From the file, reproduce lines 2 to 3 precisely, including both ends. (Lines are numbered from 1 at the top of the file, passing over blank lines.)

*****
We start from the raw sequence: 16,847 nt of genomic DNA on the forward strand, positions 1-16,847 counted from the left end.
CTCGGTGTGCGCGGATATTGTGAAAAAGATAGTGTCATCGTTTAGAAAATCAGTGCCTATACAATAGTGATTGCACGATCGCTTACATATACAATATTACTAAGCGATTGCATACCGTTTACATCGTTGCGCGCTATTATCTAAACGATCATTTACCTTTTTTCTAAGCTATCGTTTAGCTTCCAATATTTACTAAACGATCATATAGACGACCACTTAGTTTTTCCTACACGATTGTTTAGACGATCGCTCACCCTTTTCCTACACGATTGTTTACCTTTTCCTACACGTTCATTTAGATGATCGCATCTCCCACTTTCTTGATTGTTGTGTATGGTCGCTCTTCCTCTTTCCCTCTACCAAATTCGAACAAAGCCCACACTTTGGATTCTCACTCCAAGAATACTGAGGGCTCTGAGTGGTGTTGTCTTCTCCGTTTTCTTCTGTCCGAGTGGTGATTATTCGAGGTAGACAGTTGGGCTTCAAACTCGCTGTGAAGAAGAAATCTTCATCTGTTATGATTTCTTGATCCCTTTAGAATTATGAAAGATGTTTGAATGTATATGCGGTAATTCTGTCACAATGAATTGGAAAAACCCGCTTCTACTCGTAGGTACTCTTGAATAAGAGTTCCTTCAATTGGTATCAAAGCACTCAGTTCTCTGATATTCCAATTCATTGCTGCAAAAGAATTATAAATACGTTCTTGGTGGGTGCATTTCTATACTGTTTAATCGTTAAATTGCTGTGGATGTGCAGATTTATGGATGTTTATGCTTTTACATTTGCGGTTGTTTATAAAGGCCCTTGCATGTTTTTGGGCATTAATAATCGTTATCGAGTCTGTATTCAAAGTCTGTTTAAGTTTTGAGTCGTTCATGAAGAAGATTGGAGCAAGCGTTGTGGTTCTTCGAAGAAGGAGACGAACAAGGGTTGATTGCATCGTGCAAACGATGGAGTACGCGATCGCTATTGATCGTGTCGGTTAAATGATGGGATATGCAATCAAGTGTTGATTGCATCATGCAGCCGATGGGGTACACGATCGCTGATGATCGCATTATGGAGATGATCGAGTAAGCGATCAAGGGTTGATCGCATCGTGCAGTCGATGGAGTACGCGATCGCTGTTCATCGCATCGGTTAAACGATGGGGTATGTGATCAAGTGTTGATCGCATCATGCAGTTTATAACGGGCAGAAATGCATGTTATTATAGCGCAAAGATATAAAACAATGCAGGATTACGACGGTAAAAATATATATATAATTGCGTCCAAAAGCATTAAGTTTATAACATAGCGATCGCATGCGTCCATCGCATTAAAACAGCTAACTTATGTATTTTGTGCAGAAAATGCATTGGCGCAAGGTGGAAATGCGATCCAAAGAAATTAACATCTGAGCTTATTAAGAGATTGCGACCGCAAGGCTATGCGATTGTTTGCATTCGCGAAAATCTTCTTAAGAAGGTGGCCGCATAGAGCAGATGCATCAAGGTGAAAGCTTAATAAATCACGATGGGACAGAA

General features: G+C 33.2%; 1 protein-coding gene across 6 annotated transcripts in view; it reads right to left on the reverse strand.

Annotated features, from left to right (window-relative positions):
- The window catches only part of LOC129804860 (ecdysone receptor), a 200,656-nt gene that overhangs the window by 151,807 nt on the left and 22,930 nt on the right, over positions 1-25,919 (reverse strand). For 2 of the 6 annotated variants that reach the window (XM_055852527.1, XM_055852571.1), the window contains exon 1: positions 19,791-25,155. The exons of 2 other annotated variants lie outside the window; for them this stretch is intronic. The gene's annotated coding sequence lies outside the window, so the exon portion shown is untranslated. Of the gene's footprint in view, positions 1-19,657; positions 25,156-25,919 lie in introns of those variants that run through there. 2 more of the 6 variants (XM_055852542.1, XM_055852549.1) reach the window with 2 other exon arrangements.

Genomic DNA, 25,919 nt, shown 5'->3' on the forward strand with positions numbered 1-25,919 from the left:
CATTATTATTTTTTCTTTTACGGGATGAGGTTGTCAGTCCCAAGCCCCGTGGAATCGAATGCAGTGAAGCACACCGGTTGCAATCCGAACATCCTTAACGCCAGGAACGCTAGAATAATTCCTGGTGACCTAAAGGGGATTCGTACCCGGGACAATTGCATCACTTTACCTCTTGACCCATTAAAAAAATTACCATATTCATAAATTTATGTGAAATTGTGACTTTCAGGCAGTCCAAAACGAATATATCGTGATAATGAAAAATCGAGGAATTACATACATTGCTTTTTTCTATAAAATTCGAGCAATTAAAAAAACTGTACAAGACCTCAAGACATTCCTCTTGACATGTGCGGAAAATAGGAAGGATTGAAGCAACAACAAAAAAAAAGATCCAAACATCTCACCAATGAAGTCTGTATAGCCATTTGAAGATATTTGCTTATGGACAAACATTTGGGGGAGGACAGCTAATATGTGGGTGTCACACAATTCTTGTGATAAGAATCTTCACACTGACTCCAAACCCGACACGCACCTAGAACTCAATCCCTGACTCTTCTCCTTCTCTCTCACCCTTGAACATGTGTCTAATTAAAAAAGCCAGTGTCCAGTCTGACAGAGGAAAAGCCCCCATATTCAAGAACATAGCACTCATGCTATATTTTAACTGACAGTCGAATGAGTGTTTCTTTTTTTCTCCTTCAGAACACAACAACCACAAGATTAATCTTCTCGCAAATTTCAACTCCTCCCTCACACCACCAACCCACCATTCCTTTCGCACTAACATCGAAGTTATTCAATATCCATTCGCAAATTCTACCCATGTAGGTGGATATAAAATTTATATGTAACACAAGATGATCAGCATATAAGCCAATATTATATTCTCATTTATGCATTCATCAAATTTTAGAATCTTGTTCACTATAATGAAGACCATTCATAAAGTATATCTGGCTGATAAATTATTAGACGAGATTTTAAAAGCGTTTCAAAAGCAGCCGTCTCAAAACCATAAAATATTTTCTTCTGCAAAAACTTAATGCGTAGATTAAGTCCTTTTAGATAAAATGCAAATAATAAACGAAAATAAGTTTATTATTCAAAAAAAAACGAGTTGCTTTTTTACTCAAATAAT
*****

CTCGGTGTGCGCGGATATTGTGAAAAAGATAGTGTCATCGTTTAGAAAATCAGTGCCTATACAATAGTGATTGCACGATCGCTTACATATACAATATTACTAAGCGATTGCATACCGTTTACATCGTTGCGCGCTATTATCTAAACGATCATTTACCTTTTTTCTAAGCTATCGTTTAGCTTCCAATATTTACTAAACGATCATATAGACGACCACTTAGTTTTTCCTACACGATTGTTTAGACGATCGCTCACCCTTTTCCTACACGATTGTTTACCTTTTCCTACACGTTCATTTAGATGATCGCATCTCCCACTTTCTTGATTGTTGTGTATGGTCGCTCTTCCTCTTTCCCTCTACCAAATTCGAACAAAGCCCACACTTTGGATTCTCACTCCAAGAATACTGAGGGCTCTGAGTGGTGTTGTCTTCTCCGTTTTCTTCTGTCCGAGTGGTGATTATTCGAGGTAGACAGTTGGGCTTCAAACTCGCTGTGAAGAAGAAATCTTCATCTGTTATGATTTCTTGATCCCTTTAGAATTATGAAAGATGTTTGAATGTATATGCGGTAATTCTGTCACAATGAATTGGAAAAACCCGCTTCTACTCGTAGGTACTCTTGAATAAGAGTTCCTTCAATTGGTATCAAAGCACTCAGTTCTCTGATATTCCAATTCATTGCTGCAAAAGAATTATAAATACGTTCTTGGTGGGTGCATTTCTATACTGTTTAATCGTTAAATTGCTGTGGATGTGCAGATTTATGGATGTTTATGCTTTTACATTTGCGGTTGTTTATAAAGGCCCTTGCATGTTTTTGGGCATTAATAATCGTTATCGAGTCTGTATTCAAAGTCTGTTTAAGTTTTGAGTCGTTCATGAAGAAGATTGGAGCAAGCGTTGTGGTTCTTCGAAGAAGGAGACGAACAAGGGTTGATTGCATCGTGCAAACGATGGAGTACGCGATCGCTATTGATCGTGTCGGTTAAATGATGGGATATGCAATCAAGTGTTGATTGCATCATGCAGCCGATGGGGTACACGATCGCTGATGATCGCATTATGGAGATGATCGAGTAAGCGATCAAGGGTTGATCGCATCGTGCAGTCGATGGAGTACGCGATCGCTGTTCATCGCATCGGTTAAACGATGGGGTATGTGATCAAGTGTTGATCGCATCATGCAGTTTATAACGGGCAGAAATGCATGTTATTATAGCGCAAAGATATAAAACAATGCAGGATTACGACGGTAAAAATATATATATAATTGCGTCCAAAAGCATTAAGTTTATAACATAGCGATCGCATGCGTCCATCGCATTAAAACAGCTAACTTATGTATTTTGTGCAGAAAATGCATTGGCGCAAGGTGGAAATGCGATCCAAAGAAATTAACATCTGAGCTTATTAAGAGATTGCGACCGCAAGGCTATGCGATTGTTTGCATTCGCGAAAATCTTCTTAAGAAGGTGGCCGCATAGAGCAGATGCATCAAGGTGAAAGCTTAATAAATCACGATGGGACAGAA

General features: G+C 33.2%; 1 protein-coding gene across 6 annotated transcripts in view; it reads right to left on the reverse strand.